On Friday, April 11, 2014, the California Contractors State License Board issued a News Release confirming that drywall work on the “$150 million, 45-story Pinnacle Towers construction project in downtown San Diego has stopped after the [CSLB] determined the sub-contractor hired for the work, Clayton Wall & Ceiling Systems Inc. (Clayton), is not properly licensed in the state of California.” The News Release further confirmed that “[o]n April 4, 2014, investigators with CSLB, California Department of Industrial Relations (DIR), and the San Diego District Attorney’s Office, responded to an industry lead and performed an unannounced inspection of the construction site.” They “determined that drywall work began in January 2014, even though the company has not yet completed the licensing process.” The CSLB issued an administrative citation to Clayton for acting in the capacity of a contractor without a license and assessed a civil penalty of $15,000, as permitted by Cal. Bus. & Prof. Code § 7028.7. DIR’s Division of Labor Standards Enforcement (DLSE), also known as the Labor Commissioner’s Office, also cited Clayton for performing services without a valid state contractor license and assessed a $64,000 fine.
The News Release reported that the primary contractor, Pinnacle International Development Inc. (Pinnacle), contracted with Clayton on August 8, 2013 for the $6.34 million drywall job. Then, on December 3, 2013, Clayton applied for a California’s contractor’s license. “When it comes to contracting without a license the law is very clear,” said CSLB Registrar Steve Sands. “You cannot enter a contract to work, or actually do any work until you’re licensed. There’s no gray area here.” California law defines “contractor” broadly to include “any person who undertakes to or offers to undertake to, or purports to have the capacity to undertake to, or submits a bid to, or does himself or herself or by or through others, construct, alter, repair, add to, subtract from, improve, move, wreck or demolish any building, highway, road, parking facility, railroad, excavation or other structure, project, development or improvement, or to do any part thereof, including the erection of scaffolding or other structures or works in connection therewith …” It includes subcontractors and specialty contractors.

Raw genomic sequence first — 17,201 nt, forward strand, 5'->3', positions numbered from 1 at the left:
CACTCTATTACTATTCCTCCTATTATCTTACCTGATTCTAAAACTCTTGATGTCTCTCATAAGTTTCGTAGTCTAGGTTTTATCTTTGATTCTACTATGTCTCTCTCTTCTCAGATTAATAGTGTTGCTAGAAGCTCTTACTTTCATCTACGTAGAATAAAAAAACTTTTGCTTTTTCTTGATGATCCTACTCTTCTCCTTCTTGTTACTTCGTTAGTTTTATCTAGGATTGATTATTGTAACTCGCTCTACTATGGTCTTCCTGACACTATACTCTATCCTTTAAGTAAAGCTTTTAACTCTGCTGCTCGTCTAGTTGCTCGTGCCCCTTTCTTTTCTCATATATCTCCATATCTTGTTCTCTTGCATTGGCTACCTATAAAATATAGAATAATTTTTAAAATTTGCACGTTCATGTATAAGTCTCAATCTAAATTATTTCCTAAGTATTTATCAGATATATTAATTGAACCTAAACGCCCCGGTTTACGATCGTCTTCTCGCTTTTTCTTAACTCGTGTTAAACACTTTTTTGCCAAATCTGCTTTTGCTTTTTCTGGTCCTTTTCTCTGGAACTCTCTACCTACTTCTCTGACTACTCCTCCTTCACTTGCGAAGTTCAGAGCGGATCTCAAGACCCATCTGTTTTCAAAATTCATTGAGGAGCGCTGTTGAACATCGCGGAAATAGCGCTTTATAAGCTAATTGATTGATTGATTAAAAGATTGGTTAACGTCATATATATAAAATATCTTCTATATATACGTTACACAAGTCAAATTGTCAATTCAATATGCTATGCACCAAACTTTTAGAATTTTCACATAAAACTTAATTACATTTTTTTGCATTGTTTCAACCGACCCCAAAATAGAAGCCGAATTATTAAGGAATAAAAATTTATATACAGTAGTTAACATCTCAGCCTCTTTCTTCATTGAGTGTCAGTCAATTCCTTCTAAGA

“An employer operating without a license creates an unfair advantage over businesses that follow the rules,” said DIR Director Christine Baker. “This case shows how the Labor Commissioner’s Office works effectively with other state agencies to enforce the law and protect workers and business in California.” Pinnacle may also face administrative action for contracting with a non-licensee.
The News Release further confirmed that Clayton’s license application will be on-hold until the fines are paid or until an appeal is heard. This will delay Clayton’s ability to work on the San Diego project, or any other project in the state. In addition, the Labor Commissioner’s investigation of the business will remain active.
Labor Commissioner Julie A. Su warned that “Scofflaws should know that state agencies are sharing information and finding violations that might have previously been overlooked.” “In challenging economic times it’s important to protect honest businesses from being put at a competitive disadvantage, and workers from being given less than their earned wage.” Su said.